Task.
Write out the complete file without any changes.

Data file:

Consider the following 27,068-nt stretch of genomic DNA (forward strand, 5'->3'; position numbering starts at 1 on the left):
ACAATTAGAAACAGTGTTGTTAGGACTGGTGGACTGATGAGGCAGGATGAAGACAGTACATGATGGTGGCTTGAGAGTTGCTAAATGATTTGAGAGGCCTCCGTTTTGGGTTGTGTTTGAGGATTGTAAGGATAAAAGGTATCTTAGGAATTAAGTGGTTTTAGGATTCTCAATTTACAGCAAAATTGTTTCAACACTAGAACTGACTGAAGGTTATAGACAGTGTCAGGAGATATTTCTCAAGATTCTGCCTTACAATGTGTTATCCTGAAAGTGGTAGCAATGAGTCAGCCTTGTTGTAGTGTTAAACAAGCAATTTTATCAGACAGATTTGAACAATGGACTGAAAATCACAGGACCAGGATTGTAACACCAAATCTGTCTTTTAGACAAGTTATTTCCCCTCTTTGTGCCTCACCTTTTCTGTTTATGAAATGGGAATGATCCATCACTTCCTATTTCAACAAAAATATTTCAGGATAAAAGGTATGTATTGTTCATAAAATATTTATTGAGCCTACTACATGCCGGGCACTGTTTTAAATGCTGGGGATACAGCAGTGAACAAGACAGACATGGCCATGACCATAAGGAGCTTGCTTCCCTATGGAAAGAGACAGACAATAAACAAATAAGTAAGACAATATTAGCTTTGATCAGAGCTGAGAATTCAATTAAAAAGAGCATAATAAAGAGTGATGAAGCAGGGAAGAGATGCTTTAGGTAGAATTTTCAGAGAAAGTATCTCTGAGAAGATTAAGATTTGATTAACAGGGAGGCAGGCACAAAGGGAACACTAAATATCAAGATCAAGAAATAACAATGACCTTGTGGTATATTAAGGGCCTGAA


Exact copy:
Consider the following 27,068-nt stretch of genomic DNA (forward strand, 5'->3'; position numbering starts at 1 on the left):
ACAATTAGAAACAGTGTTGTTAGGACTGGTGGACTGATGAGGCAGGATGAAGACAGTACATGATGGTGGCTTGAGAGTTGCTAAATGATTTGAGAGGCCTCCGTTTTGGGTTGTGTTTGAGGATTGTAAGGATAAAAGGTATCTTAGGAATTAAGTGGTTTTAGGATTCTCAATTTACAGCAAAATTGTTTCAACACTAGAACTGACTGAAGGTTATAGACAGTGTCAGGAGATATTTCTCAAGATTCTGCCTTACAATGTGTTATCCTGAAAGTGGTAGCAATGAGTCAGCCTTGTTGTAGTGTTAAACAAGCAATTTTATCAGACAGATTTGAACAATGGACTGAAAATCACAGGACCAGGATTGTAACACCAAATCTGTCTTTTAGACAAGTTATTTCCCCTCTTTGTGCCTCACCTTTTCTGTTTATGAAATGGGAATGATCCATCACTTCCTATTTCAACAAAAATATTTCAGGATAAAAGGTATGTATTGTTCATAAAATATTTATTGAGCCTACTACATGCCGGGCACTGTTTTAAATGCTGGGGATACAGCAGTGAACAAGACAGACATGGCCATGACCATAAGGAGCTTGCTTCCCTATGGAAAGAGACAGACAATAAACAAATAAGTAAGACAATATTAGCTTTGATCAGAGCTGAGAATTCAATTAAAAAGAGCATAATAAAGAGTGATGAAGCAGGGAAGAGATGCTTTAGGTAGAATTTTCAGAGAAAGTATCTCTGAGAAGATTAAGATTTGATTAACAGGGAGGCAGGCACAAAGGGAACACTAAATATCAAGATCAAGAAATAACAATGACCTTGTGGTATATTAAGGGCCTGAA